A litigated divorce in British Columbia, or anywhere in Canada, can become a messy situation. Even couples that were once on the same page, may find themselves in heated and protracted struggles to get what each individual wants. Child custody arrangements are often the most hotly contested decisions made during and after a separation. A Canadian couple that opted for legal battles over collaborative law has been mired in the courts for three years as they seek to establish a home for their two children.
When some couples find their marriages are no longer working out, they may make the difficult decision to go their separate ways. And though marriage wasn't right for these men and women, it doesn't necessarily mean they are entirely incompatible. Many ex-husbands and ex-wives in British Columbia continue to be friends after divorce, and collaborative law might be just the springboard for this kind of relationship.
Celebrities seem to exist in a world of their own, and it is a world fraught with messy divorces. Tabloids thrive on these stories, while most people barely bat an eye in surprise or spend much time worrying about them. The truth is that these are all real people going through real challenges, many of which are not unlike those faced by average British Columbia couples. For an excellent example that is relatively easy to understand, consider the lives of former reality TV couple Jon and Kate Gosselin and then ponder what collaborative law could have done for them.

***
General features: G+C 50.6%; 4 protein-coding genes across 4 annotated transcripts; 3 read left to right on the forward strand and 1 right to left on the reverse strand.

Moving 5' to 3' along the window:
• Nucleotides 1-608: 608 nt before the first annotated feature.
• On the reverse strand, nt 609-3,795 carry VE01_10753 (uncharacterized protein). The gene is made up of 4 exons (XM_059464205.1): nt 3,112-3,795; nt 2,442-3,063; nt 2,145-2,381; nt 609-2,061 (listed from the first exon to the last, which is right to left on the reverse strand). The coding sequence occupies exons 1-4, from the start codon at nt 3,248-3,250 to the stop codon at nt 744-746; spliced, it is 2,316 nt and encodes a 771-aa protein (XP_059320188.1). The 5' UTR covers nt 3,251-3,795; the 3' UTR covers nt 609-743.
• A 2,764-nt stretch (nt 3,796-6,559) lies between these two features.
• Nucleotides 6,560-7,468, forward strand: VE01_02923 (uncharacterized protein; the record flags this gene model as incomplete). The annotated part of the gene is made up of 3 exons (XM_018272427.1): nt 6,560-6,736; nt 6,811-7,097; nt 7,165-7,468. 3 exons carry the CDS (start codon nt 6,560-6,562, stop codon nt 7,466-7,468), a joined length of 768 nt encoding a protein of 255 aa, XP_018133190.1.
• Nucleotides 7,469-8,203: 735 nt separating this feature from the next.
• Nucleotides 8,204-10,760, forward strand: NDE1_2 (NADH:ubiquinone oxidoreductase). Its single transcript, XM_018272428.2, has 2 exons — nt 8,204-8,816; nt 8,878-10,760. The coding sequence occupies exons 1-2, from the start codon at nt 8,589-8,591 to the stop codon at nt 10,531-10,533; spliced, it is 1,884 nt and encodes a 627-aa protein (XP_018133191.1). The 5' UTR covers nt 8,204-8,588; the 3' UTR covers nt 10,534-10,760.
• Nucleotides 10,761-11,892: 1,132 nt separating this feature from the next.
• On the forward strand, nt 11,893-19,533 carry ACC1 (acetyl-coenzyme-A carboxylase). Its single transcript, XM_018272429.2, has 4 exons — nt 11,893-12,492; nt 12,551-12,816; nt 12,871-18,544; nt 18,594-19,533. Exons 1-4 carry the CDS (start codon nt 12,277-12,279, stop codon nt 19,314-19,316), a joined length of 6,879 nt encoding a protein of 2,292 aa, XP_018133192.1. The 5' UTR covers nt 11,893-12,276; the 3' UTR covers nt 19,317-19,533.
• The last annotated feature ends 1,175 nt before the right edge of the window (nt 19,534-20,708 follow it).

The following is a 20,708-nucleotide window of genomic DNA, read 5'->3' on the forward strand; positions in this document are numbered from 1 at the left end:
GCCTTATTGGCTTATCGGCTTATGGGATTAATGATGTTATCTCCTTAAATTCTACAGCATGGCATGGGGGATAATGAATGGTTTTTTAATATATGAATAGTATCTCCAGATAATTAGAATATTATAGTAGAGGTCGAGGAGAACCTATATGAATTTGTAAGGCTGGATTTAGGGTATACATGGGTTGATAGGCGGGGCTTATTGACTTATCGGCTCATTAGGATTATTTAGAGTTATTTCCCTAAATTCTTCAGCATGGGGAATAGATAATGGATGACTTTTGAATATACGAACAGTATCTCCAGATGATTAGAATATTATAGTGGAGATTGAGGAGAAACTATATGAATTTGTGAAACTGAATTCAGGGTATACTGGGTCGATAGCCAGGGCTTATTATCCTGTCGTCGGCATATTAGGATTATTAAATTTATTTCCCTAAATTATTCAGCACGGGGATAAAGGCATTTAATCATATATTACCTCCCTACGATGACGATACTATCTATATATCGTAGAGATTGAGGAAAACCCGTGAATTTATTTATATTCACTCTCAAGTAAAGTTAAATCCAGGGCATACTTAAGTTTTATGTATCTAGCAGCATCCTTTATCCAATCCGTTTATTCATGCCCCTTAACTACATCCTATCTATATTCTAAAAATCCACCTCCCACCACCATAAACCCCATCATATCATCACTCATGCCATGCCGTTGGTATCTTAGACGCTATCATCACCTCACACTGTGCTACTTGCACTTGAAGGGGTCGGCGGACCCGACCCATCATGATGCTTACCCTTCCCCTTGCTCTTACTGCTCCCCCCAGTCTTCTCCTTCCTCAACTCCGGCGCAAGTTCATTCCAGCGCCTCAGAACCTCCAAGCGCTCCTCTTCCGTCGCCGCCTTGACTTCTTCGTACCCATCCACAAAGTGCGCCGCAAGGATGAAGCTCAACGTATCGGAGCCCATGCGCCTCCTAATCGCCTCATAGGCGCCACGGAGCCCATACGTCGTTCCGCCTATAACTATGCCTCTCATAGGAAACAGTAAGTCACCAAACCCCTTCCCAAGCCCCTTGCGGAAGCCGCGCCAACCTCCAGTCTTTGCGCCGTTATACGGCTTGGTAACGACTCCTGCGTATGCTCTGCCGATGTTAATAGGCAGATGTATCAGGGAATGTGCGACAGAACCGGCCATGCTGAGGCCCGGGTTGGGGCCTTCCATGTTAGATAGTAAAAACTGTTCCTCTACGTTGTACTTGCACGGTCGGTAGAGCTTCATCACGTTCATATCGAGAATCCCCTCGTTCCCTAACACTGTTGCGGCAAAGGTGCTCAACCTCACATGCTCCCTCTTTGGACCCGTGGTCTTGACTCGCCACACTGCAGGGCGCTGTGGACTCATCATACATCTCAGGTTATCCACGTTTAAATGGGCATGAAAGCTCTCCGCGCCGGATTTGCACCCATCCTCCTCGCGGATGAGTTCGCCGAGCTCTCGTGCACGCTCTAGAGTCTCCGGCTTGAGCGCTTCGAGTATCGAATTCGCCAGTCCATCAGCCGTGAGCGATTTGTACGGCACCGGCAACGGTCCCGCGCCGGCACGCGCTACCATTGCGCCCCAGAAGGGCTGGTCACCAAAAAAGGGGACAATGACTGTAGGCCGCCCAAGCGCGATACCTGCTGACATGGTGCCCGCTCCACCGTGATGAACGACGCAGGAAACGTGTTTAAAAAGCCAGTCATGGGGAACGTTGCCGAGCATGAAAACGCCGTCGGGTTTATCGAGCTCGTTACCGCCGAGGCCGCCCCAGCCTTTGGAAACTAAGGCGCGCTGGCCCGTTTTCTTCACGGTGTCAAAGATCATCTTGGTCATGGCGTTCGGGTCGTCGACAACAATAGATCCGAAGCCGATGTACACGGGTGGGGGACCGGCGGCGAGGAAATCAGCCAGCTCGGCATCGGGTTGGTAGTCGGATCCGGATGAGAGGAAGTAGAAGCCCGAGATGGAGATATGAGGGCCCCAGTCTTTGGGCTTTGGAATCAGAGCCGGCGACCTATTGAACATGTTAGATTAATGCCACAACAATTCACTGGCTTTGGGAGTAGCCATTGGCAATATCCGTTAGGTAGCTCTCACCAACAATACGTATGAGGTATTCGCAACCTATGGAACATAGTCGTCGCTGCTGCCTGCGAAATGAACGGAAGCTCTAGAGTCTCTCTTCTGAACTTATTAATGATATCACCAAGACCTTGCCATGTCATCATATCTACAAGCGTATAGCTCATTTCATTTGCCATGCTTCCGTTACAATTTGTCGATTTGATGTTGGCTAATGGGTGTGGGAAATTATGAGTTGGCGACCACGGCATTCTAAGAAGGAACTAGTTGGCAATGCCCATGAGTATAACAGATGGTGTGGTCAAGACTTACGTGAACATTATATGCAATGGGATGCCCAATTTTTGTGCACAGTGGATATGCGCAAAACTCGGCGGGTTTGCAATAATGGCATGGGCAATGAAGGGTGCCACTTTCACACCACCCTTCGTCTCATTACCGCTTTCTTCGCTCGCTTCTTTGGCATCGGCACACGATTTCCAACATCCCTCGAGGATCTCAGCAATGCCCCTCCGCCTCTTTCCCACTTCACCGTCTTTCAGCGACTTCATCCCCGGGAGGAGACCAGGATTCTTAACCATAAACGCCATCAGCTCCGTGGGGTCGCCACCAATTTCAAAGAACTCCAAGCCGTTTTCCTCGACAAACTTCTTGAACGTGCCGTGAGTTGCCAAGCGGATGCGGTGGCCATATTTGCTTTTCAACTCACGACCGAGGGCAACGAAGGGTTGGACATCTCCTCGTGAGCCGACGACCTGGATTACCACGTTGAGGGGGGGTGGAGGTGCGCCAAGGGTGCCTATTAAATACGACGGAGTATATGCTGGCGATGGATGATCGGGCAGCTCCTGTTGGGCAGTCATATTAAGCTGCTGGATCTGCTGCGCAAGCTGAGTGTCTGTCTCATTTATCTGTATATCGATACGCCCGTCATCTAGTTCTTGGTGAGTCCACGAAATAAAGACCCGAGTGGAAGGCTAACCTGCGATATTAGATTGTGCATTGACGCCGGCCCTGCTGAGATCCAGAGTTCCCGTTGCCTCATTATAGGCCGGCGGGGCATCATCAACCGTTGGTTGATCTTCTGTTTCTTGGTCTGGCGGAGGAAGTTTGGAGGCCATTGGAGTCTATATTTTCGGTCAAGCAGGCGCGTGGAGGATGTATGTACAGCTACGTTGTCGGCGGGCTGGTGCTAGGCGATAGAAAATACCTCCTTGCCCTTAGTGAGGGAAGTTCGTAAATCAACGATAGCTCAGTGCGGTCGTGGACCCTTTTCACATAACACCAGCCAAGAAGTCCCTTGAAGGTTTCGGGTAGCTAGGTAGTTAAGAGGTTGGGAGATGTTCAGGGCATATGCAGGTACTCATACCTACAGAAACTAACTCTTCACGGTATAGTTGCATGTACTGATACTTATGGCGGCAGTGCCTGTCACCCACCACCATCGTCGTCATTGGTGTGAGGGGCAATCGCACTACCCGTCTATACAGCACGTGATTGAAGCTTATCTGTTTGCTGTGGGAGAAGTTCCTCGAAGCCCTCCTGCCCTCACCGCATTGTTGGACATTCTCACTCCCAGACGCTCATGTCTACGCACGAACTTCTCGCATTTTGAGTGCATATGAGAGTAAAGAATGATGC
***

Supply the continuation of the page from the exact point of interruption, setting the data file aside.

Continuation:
When a couple makes the decision to separate, the spouses may in fact be the victims of a form of a seasonal disorder. A study conducted in Washington, whose residents experience seasons very similar to those in British Columbia, suggests spring and summer are key times for divorce. Collaborative law is probably not the first thing on the mind of those who get caught up in the moment, but it perhaps should be.
Getting divorced means making choices. If one has already made the choice to change his or her life, there is still the need to decide what is wanted out of the separation, such as how assets will be divided, matters related to the care of children and the method to be used during divorce proceedings. An array of options exists today for anyone going through a divorce in British Columbia that many may not have considered. Collaborative law can allow someone to achieve his or her goal of independence on terms that suit both the individual and his or her partner.
Getting through a divorce with your sanity intact can be very difficult. There are many decisions to be made and the courts to deal with. All of this is on top of trying to process the emotional implications of the end of the marriage and what this means for your daily life moving forward.
Slugging it out in court with your ex wastes valuable resources and is stressful for all concerned. Most importantly, the kids will likely be adversely affected by the acrimony and animosity between their parents.
Looking for ways to make co-parenting easier in British Columbia? Hoping to reduce conflict between you and your spouse? Below are a few apps that may be able to help.
If you are in the midst of a divorce, or have been through one and are coping with the aftereffects, it's imperative to work through your co-parenting issues for the sake of the kids. Even parents who go through a collaborative divorce can have them.
If you're thinking of using a collaborative divorce because you think you and your spouse can work things out without a court date, it's important to know how to approach this properly. It can be a great alternative, but you have to remember that it does put more pressure on you, and the results of the divorce are binding. You can't go back and redo it later if you make a mistake. As such, keep the following key points in mind: